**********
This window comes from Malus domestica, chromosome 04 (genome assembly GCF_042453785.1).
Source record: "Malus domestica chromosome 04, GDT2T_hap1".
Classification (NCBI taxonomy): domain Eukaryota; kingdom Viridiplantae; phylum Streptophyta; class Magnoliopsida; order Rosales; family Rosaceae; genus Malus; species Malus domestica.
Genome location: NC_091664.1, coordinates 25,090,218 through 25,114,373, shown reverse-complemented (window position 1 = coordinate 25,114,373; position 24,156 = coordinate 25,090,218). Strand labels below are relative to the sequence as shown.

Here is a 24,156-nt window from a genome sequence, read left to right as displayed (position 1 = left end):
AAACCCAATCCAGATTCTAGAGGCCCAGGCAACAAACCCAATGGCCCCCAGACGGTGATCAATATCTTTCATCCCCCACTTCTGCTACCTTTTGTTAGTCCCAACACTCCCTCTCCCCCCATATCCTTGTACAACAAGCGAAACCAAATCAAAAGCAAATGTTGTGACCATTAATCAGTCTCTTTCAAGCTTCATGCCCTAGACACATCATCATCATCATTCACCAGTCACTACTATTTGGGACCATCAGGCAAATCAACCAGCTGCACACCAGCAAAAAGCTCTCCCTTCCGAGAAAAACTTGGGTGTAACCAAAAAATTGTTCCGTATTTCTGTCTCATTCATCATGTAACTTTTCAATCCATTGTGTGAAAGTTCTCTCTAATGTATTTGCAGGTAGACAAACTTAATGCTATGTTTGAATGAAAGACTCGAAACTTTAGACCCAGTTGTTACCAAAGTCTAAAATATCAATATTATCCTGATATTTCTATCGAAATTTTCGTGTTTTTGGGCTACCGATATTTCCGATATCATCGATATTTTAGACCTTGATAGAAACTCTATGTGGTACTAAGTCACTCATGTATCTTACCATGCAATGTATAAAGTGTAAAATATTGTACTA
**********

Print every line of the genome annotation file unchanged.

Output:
This window comes from Malus domestica, chromosome 04 (genome assembly GCF_042453785.1).
Source record: "Malus domestica chromosome 04, GDT2T_hap1".
Classification (NCBI taxonomy): domain Eukaryota; kingdom Viridiplantae; phylum Streptophyta; class Magnoliopsida; order Rosales; family Rosaceae; genus Malus; species Malus domestica.
Genome location: NC_091664.1, coordinates 25,090,218 through 25,114,373, shown reverse-complemented (window position 1 = coordinate 25,114,373; position 24,156 = coordinate 25,090,218). Strand labels below are relative to the sequence as shown.

Here is a 24,156-nt window from a genome sequence, read left to right as displayed (position 1 = left end):
AAACCCAATCCAGATTCTAGAGGCCCAGGCAACAAACCCAATGGCCCCCAGACGGTGATCAATATCTTTCATCCCCCACTTCTGCTACCTTTTGTTAGTCCCAACACTCCCTCTCCCCCCATATCCTTGTACAACAAGCGAAACCAAATCAAAAGCAAATGTTGTGACCATTAATCAGTCTCTTTCAAGCTTCATGCCCTAGACACATCATCATCATCATTCACCAGTCACTACTATTTGGGACCATCAGGCAAATCAACCAGCTGCACACCAGCAAAAAGCTCTCCCTTCCGAGAAAAACTTGGGTGTAACCAAAAAATTGTTCCGTATTTCTGTCTCATTCATCATGTAACTTTTCAATCCATTGTGTGAAAGTTCTCTCTAATGTATTTGCAGGTAGACAAACTTAATGCTATGTTTGAATGAAAGACTCGAAACTTTAGACCCAGTTGTTACCAAAGTCTAAAATATCAATATTATCCTGATATTTCTATCGAAATTTTCGTGTTTTTGGGCTACCGATATTTCCGATATCATCGATATTTTAGACCTTGATAGAAACTCTATGTGGTACTAAGTCACTCATGTATCTTACCATGCAATGTATAAAGTGTAAAATATTGTACTA